La Esmeralda (ballet)
|Ballets and revivals of Marius Petipa|
*Paquita (1847, *1881)
La Esmeralda is a ballet in three acts and five scenes, inspired by the novel Notre Dame de Paris by Victor Hugo, originally choreographed by Jules Perrot to music by Cesare Pugni, with sets by William Grieve and costumes by Mme. Copère.
It was first presented by the Ballet of her Majesty's Theatre, London on 9 March 1844, with Carlotta Grisi as Esmeralda, Jules Perrot as Gringoire, Arthur Saint-Leon as Phoebus, Adelaide Frassi as Fleur de Lys, and Antoine Louis Coulon as Quasimodo.
Today the complete ballet is performed only in Russia, Eastern Europe, and in New Jersey, United States, where the New Jersey Ballet introduced the full-length version for the first time in the United States in 2004. Most Western ballet companies only perform two Esmeralda-related pieces—La Esmeralda pas de deux and La Esmeralda pas de six—and the Diane and Actéon pas de deux, which is actually not excerpted from the ballet, but often mistakenly credited as having been added by Marius Petipa to his 1886 revival of La Esmeralda.
The beautiful gypsy girl Esmeralda marries the poet Pierre Gringoire, to save him from death in the hands of the gypsy king. The groom is smitten with his new bride, but she makes it clear that the marriage is strictly one of convenience. Gringoire is not the only one infatuated with Esmeralda, the archdeacon of Notre Dame cathedral, Claude Frollo, is dangerously obsessed with the girl and orders his deformed henchman, Quasimodo, to abduct her. When Quasimodo attacks Esmeralda in the street, she is rescued by the King's Archers, led by their handsome captain Phoebus de Chateaupers, who capture Quasimodo. They plan to torture him, but Esmeralda asks for his release. The hunchback is deeply touched by her kindness. Phoebus is enchanted by the girl and gives her a scarf that was given to him by his fiancée, Fleur de Lys.
The next day, Fleur de Lys and her mother hold a grand celebration for her engagement to Phoebus, who is distracted by thoughts of Esmeralda. She arrives to entertain the guests, but is left heartbroken when she sees that Fleur de Lys' fiancé is none other than her beloved Phoebus. Fleur de Lys notices that Esmeralda is wearing the scarf that she gave to Phoebus and realising that he has fallen in love with another, angrily calls off the engagement. Phoebus leaves with Esmeralda. Alone in a tavern, the two declare their love for each other, unaware that the archdeacon Frollo is also there, eavesdropping on them. Taking a dagger that he stole from Esmeralda's room, Frollo sneaks up behind the lovers and stabs Phoebus, who falls unconscious to the ground. Frollo calls for the authorities, shows them the body of Phoebus and the dagger that was used to stab him, which is identified as Esmeralda's. The poor girl is taken away and sentenced to death.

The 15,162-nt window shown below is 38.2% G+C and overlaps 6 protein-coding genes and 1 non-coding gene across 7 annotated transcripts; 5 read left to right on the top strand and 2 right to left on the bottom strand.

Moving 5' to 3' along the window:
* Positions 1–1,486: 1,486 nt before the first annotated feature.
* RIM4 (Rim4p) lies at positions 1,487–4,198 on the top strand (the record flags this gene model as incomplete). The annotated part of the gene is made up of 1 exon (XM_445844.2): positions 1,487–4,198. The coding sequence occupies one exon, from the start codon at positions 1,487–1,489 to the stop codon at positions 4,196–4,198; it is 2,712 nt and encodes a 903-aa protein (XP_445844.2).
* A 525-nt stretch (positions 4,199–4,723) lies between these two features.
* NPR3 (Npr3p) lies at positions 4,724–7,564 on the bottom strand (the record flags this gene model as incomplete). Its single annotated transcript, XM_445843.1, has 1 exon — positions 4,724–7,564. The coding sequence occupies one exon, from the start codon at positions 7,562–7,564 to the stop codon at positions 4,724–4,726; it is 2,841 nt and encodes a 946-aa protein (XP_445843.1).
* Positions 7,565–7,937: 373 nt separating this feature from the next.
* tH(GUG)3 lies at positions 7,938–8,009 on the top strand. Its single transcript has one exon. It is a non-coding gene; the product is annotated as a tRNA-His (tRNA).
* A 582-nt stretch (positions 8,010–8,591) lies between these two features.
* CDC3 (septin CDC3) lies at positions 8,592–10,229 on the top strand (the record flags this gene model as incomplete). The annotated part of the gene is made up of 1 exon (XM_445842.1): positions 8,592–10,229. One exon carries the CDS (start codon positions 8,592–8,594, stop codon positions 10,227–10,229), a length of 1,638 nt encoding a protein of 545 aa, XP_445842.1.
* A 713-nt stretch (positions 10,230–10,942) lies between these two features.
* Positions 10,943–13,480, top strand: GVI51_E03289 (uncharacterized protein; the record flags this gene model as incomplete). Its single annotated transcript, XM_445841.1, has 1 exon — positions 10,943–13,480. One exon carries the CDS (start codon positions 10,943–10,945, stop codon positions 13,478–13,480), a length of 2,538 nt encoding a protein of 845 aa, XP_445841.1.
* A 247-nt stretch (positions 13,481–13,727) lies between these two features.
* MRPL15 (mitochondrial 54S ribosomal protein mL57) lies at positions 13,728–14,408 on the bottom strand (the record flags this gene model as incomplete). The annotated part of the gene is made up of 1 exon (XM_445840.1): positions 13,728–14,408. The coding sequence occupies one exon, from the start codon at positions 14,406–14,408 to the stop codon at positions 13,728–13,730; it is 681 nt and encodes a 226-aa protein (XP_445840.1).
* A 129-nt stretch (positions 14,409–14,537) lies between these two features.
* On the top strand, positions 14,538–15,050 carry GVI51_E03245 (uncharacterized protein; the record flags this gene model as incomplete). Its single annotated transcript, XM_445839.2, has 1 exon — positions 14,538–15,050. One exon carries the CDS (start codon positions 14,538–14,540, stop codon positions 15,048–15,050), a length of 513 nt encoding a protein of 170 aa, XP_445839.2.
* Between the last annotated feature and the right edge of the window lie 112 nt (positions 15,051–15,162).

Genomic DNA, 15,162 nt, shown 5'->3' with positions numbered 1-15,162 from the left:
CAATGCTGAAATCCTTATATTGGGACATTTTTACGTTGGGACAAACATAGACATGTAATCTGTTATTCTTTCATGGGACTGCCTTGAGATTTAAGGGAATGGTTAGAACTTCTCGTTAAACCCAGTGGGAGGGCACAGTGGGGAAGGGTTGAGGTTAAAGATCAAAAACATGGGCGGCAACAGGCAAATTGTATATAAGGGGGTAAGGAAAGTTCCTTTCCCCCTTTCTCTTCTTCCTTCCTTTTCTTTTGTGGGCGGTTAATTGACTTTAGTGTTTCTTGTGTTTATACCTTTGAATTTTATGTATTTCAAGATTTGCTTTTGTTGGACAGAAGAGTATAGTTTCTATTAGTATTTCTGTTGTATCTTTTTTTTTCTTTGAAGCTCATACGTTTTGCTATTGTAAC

At dawn the following morning, the Festival of Fools is under way and Esmeralda is due to be hanged for the murder of Phoebus. Her friends and Gringoire are all present and bid her farewell, while Frollo watches in triumph. Just as Esmeralda is led to the gallows, Phoebus arrives alive and well, having survived and recovered from the stabbing. He reveals the true culprit to be Frollo and announces that Esmeralda is innocent of any crime. Frollo takes a dagger and attempts to do away with them, but Quasimodo wrests the dagger from his master and stabs him to death. Esmeralda and Phoebus are happily reunited.
- Jules Perrot for the Imperial Ballet. Imperial Bolshoi Kamenny Theatre, St. Petersburg, 2 January 1849. Revived especially for the ballerina Fanny Elssler. Cesare Pugni revised his original score for the production.
- Marius Petipa for the Imperial Ballet in four acts and five scenes. Imperial Mariinsky Theatre, St. Petersburg, 17 December 1886. Revived especially for the ballerina Virginia Zucchi. Musical revision and additional pas by Riccardo Drigo (including a Pas de six for Virginia Zucchi). Petipa added additional numbers in 1866 (a Pas de deux for the ballerina Claudina Cucchi that became known as the Pas Cucchi to the music of Pugni), 1871 (a Pas de dix for the Ballerina Eugenia Sokolova to the music of Yuli Gerber), and 1872 (a Pas de cinq for the ballerina Adèle Grantzow to music by an unknown composer).
- Marius Petipa for the Imperial Ballet in four acts and five scenes. Imperial Mariinsky Theatre, St. Petersburg, 21 November 1899. Revived especially for the Prima Ballerina Assoluta Mathilde Kschessinskaya.
- Agrippina Vaganova for the Kirov Ballet in three acts. Kirov Theatre of Opera and Ballet, Leningrad, 3 April 1935. Revived especially for the ballerina Tatiana Vecheslova. Vaganova added a "new" Pas d'action as a showpiece for the dancers Galina Ulanova and Vakhtang Chabukiani, which she arranged from the Pas de Diane from Petipa's 1868 ballet Tsar Kandavl or Le Roi Candaule to music by Pugni and Drigo, which is known today as the Diane and Actéon pas de deux.
- Pyotr Gusev for the Kirov Ballet in three acts. Kirov Theatre of Opera and Ballet, Leningrad, 1949.
- DANCE REVIEW; A Teeming Action Ballet With a Classical Sheen, New York Times, April 24, 2004 - accessed January 12, 2011
- Matthew Naughtin, Ballet Music, 2014, p. 213